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Int. J. Mol. Sci. 2018, 19(9), 2773; https://doi.org/10.3390/ijms19092773

Therapeutic Peptide Amphiphile as a Drug Carrier with ATP-Triggered Release for Synergistic Effect, Improved Therapeutic Index, and Penetration of 3D Cancer Cell Spheroids

1,†
,
2,†
,
2,3
and
1,*
1
Department of Chemical Engineering and Waterloo Institute for Nanotechnology, University of Waterloo, Waterloo, ON N2L 3G1, Canada
2
Faculty of Science, University of Waterloo, Waterloo, ON N2L 3G1, Canada
3
College of Nano Science and Technology, Soochow University, Suzhou 215123, Jiangsu Province, China
These authors are contributed equally.
*
Author to whom correspondence should be addressed.
Received: 26 July 2018 / Revised: 10 September 2018 / Accepted: 12 September 2018 / Published: 14 September 2018
(This article belongs to the Special Issue Peptides for Health Benefits)
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Abstract

Despite the great progress in the field of drug delivery systems for cancer treatment over the last decade, many challenges still lie ahead, such as low drug loading, deep penetration of tumors, side effects, and the development of drug resistance. A class of cationic membrane lytic peptides has shown potential as an anticancer agent by inducing cancer cell death via membrane disruption; meanwhile, their intrinsic selectivity renders them as having low cytotoxicity towards noncancerous cells. Here, we report the use of a cationic peptide amphiphile (PA), named PAH6, to load doxorubicin (Dox) that is intercalated in an ATP-binding aptamer-incorporated DNA scaffold. The PA contains a cationic lytic sequence, (KLAKLAK)2, a polyhistidine segment for the “proton sponge” effect, and a hydrophobic alkyl tail to drive the self-assembly. Dox-loaded DNA was found to form a spherical nanocomplex (NC) with PAH6 with particle sizes below 100 nm at various ratios. Since the carrier PAH6 is also a therapeutic agent, the drug loadings of the NC reached up to ~86% within the ratios we tested, and Dox was released from the NC in an ATP-rich environment. In vitro studies indicate that the presence of PAH6 could permeabilize cell membranes and kill cells through fast membrane disruption and depolarization of mitochondrial membranes. The cytotoxicity tests were conducted using A549 nonsmall cell lung cancer cells and NIH-3T3 fibroblast cells. PAH6 showed selectivity towards A549 cells. Significantly, the Dox-DNA/PAH6 NC exhibited a synergistic effect against A549 cells, with the IC50 decreased up to ~90% for Dox and ~69% for PAH6 when compared to the IC50 values of the two components, respectively. Furthermore, the selectivity of PAH6 conferred to the complex an improved therapeutic index between A549 and NIH-3T3 cells. A 3D-cultured A549 spheroid model was adopted to test the capability of Dox-DNA/PAH6 for tumor penetration. The PAH6 or Dox-DNA/PAH6 complex was found to break the spheroids into pieces, while Dox-treated spheroids maintained their shapes. In summary, this work provides a new strategy for constructing nanomedicines using therapeutic agents to meet the features required by anticancer treatment. View Full-Text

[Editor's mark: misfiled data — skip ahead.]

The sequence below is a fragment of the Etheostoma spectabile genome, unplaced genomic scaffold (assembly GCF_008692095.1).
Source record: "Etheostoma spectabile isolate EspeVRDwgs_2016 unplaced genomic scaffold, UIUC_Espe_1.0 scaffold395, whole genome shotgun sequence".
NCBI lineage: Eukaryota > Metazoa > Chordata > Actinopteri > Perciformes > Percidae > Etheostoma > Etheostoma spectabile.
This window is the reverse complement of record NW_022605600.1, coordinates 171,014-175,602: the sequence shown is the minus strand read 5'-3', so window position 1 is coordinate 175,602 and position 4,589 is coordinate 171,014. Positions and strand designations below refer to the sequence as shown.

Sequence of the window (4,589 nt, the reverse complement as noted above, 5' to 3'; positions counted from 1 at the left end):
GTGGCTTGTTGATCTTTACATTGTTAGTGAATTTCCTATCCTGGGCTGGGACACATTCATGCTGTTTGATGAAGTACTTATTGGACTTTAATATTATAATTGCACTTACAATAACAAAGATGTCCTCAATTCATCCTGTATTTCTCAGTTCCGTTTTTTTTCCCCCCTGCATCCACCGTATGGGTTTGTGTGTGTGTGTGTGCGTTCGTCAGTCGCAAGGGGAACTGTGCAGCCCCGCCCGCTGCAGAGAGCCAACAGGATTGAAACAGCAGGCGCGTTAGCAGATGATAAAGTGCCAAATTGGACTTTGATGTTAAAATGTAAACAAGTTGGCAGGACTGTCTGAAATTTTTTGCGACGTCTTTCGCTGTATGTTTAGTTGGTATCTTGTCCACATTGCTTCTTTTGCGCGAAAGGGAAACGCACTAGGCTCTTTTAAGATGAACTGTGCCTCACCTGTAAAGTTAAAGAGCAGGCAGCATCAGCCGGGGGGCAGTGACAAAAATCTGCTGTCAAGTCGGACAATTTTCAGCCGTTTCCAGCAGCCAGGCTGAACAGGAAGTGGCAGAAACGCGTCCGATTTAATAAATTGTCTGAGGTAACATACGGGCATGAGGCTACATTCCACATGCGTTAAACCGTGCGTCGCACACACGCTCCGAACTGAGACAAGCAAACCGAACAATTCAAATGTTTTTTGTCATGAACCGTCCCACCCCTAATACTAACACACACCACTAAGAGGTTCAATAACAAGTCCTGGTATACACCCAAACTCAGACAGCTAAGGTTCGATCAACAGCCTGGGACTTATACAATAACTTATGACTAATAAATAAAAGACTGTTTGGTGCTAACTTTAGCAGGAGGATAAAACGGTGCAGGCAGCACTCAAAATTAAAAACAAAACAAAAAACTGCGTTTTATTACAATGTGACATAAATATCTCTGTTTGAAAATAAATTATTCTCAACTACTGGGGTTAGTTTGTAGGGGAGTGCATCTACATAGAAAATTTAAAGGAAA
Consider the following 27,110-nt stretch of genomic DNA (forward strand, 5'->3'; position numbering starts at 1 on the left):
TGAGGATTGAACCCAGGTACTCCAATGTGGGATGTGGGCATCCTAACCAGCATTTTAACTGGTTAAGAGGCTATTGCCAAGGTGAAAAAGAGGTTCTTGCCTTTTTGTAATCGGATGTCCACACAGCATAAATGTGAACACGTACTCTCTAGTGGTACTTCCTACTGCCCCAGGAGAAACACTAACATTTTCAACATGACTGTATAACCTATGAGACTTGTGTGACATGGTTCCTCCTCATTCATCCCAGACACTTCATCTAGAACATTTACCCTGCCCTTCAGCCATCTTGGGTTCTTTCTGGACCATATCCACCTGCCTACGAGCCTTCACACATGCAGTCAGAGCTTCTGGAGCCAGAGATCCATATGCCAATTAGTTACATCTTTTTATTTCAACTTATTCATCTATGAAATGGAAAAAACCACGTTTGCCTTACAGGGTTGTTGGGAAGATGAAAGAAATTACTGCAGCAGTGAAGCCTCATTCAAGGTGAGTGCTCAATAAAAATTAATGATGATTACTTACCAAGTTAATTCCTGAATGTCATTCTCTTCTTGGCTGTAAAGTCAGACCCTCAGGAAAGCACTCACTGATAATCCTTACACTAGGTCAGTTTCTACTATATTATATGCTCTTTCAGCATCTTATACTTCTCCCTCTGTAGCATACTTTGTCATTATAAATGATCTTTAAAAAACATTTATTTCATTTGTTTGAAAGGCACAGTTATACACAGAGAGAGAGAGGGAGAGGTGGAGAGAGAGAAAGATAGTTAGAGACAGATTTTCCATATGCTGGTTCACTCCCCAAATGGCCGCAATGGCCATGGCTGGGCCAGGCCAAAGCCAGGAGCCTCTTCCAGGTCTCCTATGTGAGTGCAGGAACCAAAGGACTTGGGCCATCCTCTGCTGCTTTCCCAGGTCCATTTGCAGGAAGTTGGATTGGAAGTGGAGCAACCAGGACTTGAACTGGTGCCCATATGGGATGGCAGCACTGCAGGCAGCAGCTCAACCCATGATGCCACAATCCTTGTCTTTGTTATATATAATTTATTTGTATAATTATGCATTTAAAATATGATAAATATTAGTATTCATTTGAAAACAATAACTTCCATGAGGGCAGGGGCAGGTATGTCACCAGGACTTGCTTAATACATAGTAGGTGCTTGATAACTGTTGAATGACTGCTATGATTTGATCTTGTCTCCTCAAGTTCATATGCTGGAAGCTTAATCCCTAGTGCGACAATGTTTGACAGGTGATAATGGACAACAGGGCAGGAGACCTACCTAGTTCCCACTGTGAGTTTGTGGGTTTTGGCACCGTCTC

Keywords: peptide amphiphile; membrane lytic; synergistic effect; cancer selectivity peptide amphiphile; membrane lytic; synergistic effect; cancer selectivity
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This is an open access article distributed under the Creative Commons Attribution License which permits unrestricted use, distribution, and reproduction in any medium, provided the original work is properly cited. (CC BY 4.0).

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Lu, S.; Zhao, F.; Zhang, Q.; Chen, P. Therapeutic Peptide Amphiphile as a Drug Carrier with ATP-Triggered Release for Synergistic Effect, Improved Therapeutic Index, and Penetration of 3D Cancer Cell Spheroids. Int. J. Mol. Sci. 2018, 19, 2773.

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